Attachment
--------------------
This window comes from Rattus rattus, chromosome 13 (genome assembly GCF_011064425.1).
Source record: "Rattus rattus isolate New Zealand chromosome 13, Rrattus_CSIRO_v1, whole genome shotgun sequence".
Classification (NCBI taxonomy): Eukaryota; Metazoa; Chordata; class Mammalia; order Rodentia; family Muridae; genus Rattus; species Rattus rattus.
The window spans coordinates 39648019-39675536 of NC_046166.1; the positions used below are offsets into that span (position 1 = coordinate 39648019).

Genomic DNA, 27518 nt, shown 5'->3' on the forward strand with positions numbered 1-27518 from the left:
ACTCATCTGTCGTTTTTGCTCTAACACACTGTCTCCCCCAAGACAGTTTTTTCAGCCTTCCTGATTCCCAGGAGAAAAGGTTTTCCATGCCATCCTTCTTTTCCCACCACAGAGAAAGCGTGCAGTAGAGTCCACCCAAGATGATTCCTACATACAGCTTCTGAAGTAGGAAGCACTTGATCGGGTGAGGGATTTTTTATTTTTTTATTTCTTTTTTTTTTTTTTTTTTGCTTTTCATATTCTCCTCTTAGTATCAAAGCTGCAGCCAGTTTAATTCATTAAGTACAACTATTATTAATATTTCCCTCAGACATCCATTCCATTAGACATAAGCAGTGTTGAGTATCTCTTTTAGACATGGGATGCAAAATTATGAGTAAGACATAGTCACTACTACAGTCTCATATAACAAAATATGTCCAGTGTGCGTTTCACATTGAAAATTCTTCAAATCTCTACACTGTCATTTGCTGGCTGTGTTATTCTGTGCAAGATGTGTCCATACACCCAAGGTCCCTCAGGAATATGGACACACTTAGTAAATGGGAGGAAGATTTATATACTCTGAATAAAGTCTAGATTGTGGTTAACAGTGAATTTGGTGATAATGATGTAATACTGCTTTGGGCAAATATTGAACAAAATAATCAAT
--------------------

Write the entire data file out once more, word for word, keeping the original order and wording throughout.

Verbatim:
This window comes from Rattus rattus, chromosome 13 (genome assembly GCF_011064425.1).
Source record: "Rattus rattus isolate New Zealand chromosome 13, Rrattus_CSIRO_v1, whole genome shotgun sequence".
Classification (NCBI taxonomy): Eukaryota; Metazoa; Chordata; class Mammalia; order Rodentia; family Muridae; genus Rattus; species Rattus rattus.
The window spans coordinates 39648019-39675536 of NC_046166.1; the positions used below are offsets into that span (position 1 = coordinate 39648019).

Genomic DNA, 27518 nt, shown 5'->3' on the forward strand with positions numbered 1-27518 from the left:
ACTCATCTGTCGTTTTTGCTCTAACACACTGTCTCCCCCAAGACAGTTTTTTCAGCCTTCCTGATTCCCAGGAGAAAAGGTTTTCCATGCCATCCTTCTTTTCCCACCACAGAGAAAGCGTGCAGTAGAGTCCACCCAAGATGATTCCTACATACAGCTTCTGAAGTAGGAAGCACTTGATCGGGTGAGGGATTTTTTATTTTTTTATTTCTTTTTTTTTTTTTTTTTTGCTTTTCATATTCTCCTCTTAGTATCAAAGCTGCAGCCAGTTTAATTCATTAAGTACAACTATTATTAATATTTCCCTCAGACATCCATTCCATTAGACATAAGCAGTGTTGAGTATCTCTTTTAGACATGGGATGCAAAATTATGAGTAAGACATAGTCACTACTACAGTCTCATATAACAAAATATGTCCAGTGTGCGTTTCACATTGAAAATTCTTCAAATCTCTACACTGTCATTTGCTGGCTGTGTTATTCTGTGCAAGATGTGTCCATACACCCAAGGTCCCTCAGGAATATGGACACACTTAGTAAATGGGAGGAAGATTTATATACTCTGAATAAAGTCTAGATTGTGGTTAACAGTGAATTTGGTGATAATGATGTAATACTGCTTTGGGCAAATATTGAACAAAATAATCAAT